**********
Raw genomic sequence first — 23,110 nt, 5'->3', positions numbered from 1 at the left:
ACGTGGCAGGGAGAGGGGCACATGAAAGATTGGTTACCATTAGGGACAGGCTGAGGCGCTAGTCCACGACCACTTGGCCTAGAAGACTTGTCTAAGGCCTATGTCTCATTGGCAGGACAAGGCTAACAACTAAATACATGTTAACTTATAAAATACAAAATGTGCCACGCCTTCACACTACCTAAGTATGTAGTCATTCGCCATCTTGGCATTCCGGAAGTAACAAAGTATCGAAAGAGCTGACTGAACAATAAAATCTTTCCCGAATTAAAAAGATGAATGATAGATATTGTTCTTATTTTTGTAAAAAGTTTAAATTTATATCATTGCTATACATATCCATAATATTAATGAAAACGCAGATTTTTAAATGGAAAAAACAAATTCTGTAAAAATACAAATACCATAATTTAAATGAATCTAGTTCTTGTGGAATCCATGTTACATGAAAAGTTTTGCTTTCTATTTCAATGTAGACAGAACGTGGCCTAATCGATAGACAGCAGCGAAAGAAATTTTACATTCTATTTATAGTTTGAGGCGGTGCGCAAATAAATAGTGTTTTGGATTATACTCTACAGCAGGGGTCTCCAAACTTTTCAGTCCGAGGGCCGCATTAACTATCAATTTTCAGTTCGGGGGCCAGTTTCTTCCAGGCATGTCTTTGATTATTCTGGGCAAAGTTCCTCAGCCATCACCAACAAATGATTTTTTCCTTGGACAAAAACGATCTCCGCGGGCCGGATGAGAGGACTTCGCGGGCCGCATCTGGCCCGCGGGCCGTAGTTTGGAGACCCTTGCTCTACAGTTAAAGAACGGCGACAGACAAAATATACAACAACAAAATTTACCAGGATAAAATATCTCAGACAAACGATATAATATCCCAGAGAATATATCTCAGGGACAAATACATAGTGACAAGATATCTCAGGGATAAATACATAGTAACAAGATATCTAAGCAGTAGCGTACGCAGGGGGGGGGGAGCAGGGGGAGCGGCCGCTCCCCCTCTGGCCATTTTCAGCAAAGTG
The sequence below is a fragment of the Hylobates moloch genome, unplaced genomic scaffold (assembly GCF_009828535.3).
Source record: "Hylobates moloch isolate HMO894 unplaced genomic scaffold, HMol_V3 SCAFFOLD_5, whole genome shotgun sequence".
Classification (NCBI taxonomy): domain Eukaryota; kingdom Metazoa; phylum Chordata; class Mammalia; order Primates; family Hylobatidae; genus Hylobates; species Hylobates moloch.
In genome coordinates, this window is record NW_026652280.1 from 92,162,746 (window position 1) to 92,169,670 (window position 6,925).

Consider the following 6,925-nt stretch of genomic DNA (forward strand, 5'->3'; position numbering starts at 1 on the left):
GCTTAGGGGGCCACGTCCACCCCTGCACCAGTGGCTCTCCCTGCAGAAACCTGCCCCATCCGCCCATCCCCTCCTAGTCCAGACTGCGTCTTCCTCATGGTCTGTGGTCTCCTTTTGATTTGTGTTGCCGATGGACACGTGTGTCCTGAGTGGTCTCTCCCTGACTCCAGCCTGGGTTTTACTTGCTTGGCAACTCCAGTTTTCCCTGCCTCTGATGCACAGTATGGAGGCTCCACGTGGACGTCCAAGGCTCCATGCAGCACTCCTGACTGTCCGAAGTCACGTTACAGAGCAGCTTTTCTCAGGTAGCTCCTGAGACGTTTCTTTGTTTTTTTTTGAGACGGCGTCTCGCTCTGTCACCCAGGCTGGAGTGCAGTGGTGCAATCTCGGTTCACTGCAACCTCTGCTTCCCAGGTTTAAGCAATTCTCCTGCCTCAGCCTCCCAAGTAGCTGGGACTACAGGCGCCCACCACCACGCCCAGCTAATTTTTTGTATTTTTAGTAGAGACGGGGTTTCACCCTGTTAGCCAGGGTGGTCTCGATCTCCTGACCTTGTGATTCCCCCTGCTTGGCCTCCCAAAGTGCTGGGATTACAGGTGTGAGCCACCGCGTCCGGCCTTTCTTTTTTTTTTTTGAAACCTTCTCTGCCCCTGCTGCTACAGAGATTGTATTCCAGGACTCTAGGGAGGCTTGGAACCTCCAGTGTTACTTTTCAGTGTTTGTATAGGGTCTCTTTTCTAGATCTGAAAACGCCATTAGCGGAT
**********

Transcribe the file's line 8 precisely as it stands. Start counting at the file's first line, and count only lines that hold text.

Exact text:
GCTTAGGGGGCCACGTCCACCCCTGCACCAGTGGCTCTCCCTGCAGAAACCTGCCCCATCCGCCCATCCCCTCCTAGTCCAGACTGCGTCTTCCTCATGGTCTGTGGTCTCCTTTTGATTTGTGTTGCCGATGGACACGTGTGTCCTGAGTGGTCTCTCCCTGACTCCAGCCTGGGTTTTACTTGCTTGGCAACTCCAGTTTTCCCTGCCTCTGATGCACAGTATGGAGGCTCCACGTGGACGTCCAAGGCTCCATGCAGCACTCCTGACTGTCCGAAGTCACGTTACAGAGCAGCTTTTCTCAGGTAGCTCCTGAGACGTTTCTTTGTTTTTTTTTGAGACGGCGTCTCGCTCTGTCACCCAGGCTGGAGTGCAGTGGTGCAATCTCGGTTCACTGCAACCTCTGCTTCCCAGGTTTAAGCAATTCTCCTGCCTCAGCCTCCCAAGTAGCTGGGACTACAGGCGCCCACCACCACGCCCAGCTAATTTTTTGTATTTTTAGTAGAGACGGGGTTTCACCCTGTTAGCCAGGGTGGTCTCGATCTCCTGACCTTGTGATTCCCCCTGCTTGGCCTCCCAAAGTGCTGGGATTACAGGTGTGAGCCACCGCGTCCGGCCTTTCTTTTTTTTTTTTGAAACCTTCTCTGCCCCTGCTGCTACAGAGATTGTATTCCAGGACTCTAGGGAGGCTTGGAACCTCCAGTGTTACTTTTCAGTGTTTGTATAGGGTCTCTTTTCTAGATCTGAAAACGCCATTAGCGGAT